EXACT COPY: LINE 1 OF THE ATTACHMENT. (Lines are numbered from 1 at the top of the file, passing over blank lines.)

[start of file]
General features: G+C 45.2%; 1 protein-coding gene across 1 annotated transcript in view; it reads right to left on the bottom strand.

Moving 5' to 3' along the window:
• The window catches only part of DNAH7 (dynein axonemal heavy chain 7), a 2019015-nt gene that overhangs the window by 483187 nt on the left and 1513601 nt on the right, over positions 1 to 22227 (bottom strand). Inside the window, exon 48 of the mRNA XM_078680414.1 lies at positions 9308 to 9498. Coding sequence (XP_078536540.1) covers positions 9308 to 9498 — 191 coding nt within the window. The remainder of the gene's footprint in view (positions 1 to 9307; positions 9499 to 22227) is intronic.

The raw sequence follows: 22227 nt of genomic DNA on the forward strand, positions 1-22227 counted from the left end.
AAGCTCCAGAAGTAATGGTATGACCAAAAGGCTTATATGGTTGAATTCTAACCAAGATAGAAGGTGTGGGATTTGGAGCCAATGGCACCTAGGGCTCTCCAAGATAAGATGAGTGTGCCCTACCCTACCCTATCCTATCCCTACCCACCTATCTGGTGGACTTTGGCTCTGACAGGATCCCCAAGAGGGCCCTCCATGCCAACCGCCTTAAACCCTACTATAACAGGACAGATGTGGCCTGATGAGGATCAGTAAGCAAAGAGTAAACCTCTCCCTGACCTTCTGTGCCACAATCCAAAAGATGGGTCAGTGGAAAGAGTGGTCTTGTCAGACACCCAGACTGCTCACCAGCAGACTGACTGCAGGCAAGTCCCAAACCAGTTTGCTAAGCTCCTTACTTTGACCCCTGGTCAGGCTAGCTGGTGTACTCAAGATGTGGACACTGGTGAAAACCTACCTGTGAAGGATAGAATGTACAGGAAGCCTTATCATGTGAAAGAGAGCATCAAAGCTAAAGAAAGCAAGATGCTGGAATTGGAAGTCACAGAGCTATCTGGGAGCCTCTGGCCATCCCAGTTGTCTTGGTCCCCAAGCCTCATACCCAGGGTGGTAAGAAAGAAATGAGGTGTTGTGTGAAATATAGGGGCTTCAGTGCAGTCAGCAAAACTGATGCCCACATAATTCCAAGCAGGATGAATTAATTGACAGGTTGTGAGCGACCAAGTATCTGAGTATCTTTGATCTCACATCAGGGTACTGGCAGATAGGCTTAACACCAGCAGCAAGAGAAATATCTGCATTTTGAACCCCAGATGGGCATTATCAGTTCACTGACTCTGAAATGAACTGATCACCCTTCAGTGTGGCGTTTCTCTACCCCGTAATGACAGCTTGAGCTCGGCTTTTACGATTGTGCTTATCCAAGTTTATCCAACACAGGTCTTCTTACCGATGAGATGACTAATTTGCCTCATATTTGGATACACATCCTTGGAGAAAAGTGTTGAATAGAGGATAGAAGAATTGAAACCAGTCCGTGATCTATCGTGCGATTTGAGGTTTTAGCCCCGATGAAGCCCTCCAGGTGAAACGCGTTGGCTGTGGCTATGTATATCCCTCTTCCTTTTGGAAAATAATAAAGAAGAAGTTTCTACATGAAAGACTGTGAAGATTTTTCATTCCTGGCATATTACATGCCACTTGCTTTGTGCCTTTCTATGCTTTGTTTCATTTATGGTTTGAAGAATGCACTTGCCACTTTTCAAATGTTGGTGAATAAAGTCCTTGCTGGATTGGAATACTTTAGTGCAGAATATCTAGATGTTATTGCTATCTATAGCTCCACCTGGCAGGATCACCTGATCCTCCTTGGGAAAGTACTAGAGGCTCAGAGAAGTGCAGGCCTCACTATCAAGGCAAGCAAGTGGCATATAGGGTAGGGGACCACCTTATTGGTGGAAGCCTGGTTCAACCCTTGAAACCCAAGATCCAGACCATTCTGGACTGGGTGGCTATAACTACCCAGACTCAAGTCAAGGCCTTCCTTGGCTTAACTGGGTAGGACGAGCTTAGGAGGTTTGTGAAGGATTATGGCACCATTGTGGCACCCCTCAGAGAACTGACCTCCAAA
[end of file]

General features: G+C 45.2%; 1 protein-coding gene across 1 annotated transcript in view; it reads right to left on the bottom strand.